Eugene Merrill: The nature of these assemblies—times of covenant reaffirmation and renewal—is evident from the festivity carried out at those times and at the central sanctuary (v. 7). It consists essentially of a meal shared by all the congregants, a repast “in the presence of the LORD your God.” This does not mean only that the Lord was there but that he too shared in the banqueting as the Great King among his loyal subjects. This was standard protocol at times of covenant making or renewal as a number of biblical texts attest (cf. Exod 24:11; Deut 12:18; 14:23, 26; 15:20; 27:7).


Gerald Gerbrandt: chiastic structure

Centralization, 12:8–12

Secular Slaughter, 12:13–16

Centralization, 12:17–19

Secular Slaughter, 12:20–25

Centralization, 12:26–28

A. (:8-9) Inherit the Land with the Goal of Implementing God’s Worship Plan

1. (:8) Reject Any Human-Devised System of Worship

“You shall not do at all what we are doing here today,

every man doing whatever is right in his own eyes;”

Paul Barker: Undergirding all these laws lies a fundamental, theological principle. God has revealed himself. God has spoken. The only way we can know how to appropriately worship God is that he has told us. We are not to worship God in our own ways or “according to our own desires” (12:8) because God has told us how to worship him in the Bible.

2. (:9) Embrace the Divinely Ordained System of Worship to be Practiced in the Promised Land

“for you have not as yet come to the resting place

and the inheritance which the LORD your God is giving you.”

Earl Kalland: “The resting place” (vv. 9-10) as a description of the land begins with Jacob’s blessing when he called the allotment of Issachar “his resting place” (Gen 49:15). Numbers 10:33 states that the ark was to find a place of rest for the people as they journeyed from one place to another, but those resting places gave merely temporary relief. Canaan was to be a settled place of rest. Solomon, after the prayer of dedication for the temple, said, “Praise be to the Lord, who has given rest to his people Israel just as he promised” (1 Kings 8:56). Isaiah used this term with reference to the messianic age (Isa 11:10; 28:12; 32:18; 66:1); and Micah enjoined the false prophets about the Jerusalem of his time, saying, “Get up, go away! For this is not your resting place” (Mic. 2:10).

David said of the Lord, his shepherd, “He leads me beside quiet waters, [the waters of rest or restful waters]” (Ps 23:2); and in Psalm 132:8, 14, Zion is extolled as the resting place for the ark and for the Lord.

Psalm 95:11 becomes the source for vital NT teaching. The psalmist says that the Lord had declared of the people who disobeyed him in the desert, “They shall never enter my rest.” The author of Hebrews, quoting from Psalm 95:11, says that those who disbelieved, disobeyed, and rebelled did not enter into his rest (ch. 3). Neither did later Israelites, for Joshua did not give them rest since the Lord was still offering this rest in the days of David. To fulfill the promise of God, a rest was still to be provided. That rest was for the soul in Jesus as Savior from sin: “We who have believed enter that rest” (Heb 4:3). Jesus is the “resting place” for the believer.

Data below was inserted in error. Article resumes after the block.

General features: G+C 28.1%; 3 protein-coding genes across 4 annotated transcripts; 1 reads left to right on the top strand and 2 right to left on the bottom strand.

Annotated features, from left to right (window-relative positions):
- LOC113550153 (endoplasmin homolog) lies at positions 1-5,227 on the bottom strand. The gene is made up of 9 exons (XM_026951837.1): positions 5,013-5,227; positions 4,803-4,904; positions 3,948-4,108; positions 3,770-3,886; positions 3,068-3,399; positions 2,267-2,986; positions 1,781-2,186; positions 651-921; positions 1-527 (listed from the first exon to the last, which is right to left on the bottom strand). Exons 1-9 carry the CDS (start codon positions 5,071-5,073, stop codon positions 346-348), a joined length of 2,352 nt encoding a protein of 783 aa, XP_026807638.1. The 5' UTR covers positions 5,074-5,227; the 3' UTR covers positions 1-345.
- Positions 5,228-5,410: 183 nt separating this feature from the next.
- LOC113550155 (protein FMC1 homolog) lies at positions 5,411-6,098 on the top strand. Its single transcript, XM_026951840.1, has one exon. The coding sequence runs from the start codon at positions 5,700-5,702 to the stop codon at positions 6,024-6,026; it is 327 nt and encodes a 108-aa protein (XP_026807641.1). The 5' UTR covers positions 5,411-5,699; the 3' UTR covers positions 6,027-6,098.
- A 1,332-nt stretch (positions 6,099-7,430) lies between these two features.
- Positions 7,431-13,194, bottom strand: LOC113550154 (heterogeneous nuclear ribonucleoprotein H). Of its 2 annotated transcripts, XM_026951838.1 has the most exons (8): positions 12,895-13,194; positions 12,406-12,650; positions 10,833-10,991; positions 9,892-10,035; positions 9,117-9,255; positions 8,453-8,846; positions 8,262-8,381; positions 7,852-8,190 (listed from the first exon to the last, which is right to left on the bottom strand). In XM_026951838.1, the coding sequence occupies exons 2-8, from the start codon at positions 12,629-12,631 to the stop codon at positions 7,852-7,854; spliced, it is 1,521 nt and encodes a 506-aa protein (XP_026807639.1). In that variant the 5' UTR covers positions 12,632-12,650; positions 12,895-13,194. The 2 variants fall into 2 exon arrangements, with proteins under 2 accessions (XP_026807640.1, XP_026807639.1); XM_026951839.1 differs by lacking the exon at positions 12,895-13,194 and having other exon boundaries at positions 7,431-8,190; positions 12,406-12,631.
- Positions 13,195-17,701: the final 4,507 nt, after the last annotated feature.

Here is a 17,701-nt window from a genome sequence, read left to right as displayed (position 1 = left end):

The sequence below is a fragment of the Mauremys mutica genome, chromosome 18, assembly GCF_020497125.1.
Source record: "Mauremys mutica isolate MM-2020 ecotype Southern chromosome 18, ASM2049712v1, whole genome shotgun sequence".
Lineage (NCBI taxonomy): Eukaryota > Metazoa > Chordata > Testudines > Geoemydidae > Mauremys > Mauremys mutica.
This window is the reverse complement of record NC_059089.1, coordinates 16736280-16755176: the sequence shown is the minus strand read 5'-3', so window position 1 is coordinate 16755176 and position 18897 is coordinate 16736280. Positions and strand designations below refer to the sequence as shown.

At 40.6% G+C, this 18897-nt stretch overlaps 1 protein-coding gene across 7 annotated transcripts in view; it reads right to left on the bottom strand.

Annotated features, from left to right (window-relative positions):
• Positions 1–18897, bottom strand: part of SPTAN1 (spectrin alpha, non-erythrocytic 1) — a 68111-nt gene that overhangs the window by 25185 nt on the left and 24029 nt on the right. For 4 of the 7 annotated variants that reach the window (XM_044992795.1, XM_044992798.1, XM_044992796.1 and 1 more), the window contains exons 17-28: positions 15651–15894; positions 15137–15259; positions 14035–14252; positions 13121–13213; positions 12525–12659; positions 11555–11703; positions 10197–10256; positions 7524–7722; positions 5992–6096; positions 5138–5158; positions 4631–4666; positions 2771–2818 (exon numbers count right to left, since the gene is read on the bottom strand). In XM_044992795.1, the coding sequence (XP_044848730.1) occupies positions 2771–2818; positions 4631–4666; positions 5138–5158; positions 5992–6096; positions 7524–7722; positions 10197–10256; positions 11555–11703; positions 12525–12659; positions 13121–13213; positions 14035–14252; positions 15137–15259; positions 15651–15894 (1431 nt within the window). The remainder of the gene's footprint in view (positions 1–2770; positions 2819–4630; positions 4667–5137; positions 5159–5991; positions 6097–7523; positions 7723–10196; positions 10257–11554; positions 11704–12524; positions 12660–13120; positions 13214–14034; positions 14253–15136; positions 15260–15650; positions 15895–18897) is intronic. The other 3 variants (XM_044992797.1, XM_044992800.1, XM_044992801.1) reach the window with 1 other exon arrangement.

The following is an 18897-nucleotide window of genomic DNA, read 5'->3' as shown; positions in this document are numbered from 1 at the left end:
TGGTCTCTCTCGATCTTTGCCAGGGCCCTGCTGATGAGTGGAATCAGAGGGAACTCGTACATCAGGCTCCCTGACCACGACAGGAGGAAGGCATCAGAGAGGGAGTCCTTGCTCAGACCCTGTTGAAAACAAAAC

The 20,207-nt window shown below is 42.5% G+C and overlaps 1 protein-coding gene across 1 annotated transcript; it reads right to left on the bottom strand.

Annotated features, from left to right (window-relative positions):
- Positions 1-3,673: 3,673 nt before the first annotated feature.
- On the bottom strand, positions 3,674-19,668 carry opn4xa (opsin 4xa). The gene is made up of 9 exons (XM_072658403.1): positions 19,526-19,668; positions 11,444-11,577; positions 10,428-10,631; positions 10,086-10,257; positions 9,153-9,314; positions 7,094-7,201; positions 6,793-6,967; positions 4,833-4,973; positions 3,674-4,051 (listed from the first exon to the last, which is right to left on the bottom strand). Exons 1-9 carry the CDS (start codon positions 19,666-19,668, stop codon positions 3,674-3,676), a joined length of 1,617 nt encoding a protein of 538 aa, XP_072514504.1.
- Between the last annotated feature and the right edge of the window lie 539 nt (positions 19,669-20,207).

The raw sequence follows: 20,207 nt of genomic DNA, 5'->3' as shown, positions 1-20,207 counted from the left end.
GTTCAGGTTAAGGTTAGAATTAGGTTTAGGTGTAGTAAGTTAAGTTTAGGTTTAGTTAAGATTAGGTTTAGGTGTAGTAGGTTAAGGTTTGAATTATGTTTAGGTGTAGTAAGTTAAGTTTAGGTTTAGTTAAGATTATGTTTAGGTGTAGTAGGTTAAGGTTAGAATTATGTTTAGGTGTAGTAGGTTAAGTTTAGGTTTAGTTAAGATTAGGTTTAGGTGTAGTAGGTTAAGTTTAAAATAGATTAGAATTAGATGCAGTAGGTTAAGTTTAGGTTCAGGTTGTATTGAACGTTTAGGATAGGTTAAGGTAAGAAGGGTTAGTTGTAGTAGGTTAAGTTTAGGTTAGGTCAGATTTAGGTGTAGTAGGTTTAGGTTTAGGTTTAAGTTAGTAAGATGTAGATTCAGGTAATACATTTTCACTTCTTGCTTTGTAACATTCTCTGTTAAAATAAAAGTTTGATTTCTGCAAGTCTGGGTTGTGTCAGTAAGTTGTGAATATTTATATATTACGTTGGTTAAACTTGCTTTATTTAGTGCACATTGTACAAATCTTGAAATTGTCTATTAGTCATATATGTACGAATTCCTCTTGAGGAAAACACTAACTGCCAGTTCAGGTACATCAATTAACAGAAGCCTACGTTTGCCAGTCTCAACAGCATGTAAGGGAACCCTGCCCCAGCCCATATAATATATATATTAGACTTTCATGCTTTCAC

B. (:10-11) Implement God’s Worship Plan Once You Live in the Land

1. (:10) God is Providing the Land for Your Rest and Security

“When you cross the Jordan and live in the land

which the LORD your God is giving you to inherit,

and He gives you rest from all your enemies around you

so that you live in security,”

2. (:11) God is Ordaining the Place for His Name to Dwell for the Focus of Worship

“then it shall come about that the place in which the LORD your God shall choose for His name to dwell, there you shall bring all that I command you: your burnt offerings and your sacrifices,

your tithes and the contribution of your hand,

and all your choice votive offerings which you will vow to the LORD.”

Eugene Merrill: As is well known, the first permanent location of the tabernacle was Shiloh (Josh 18:1), a site chosen only after the land had been brought under control. How long after the conquest Shiloh was chosen cannot be known precisely, but it seems to have been a minimum of seven years (cf. Josh 14:7-10). In the meantime it is clear that altars of the kind authorized by the Lord in Exod 20 were built in Canaan both before (Josh 8:30) and after the selection of Shiloh as the place of national convocation (Josh 22:10-11; Judg 6:24-26; 13:20; 21:4; 1 Sam 7:17; 2 Sam 24:18-25).

C. (:12) Include Your Entire Community in Your Joyful Worship Celebrations

“And you shall rejoice before the LORD your God,

you and your sons and daughters, your male and female servants,

and the Levite who is within your gates,

since he has no portion or inheritance with you.”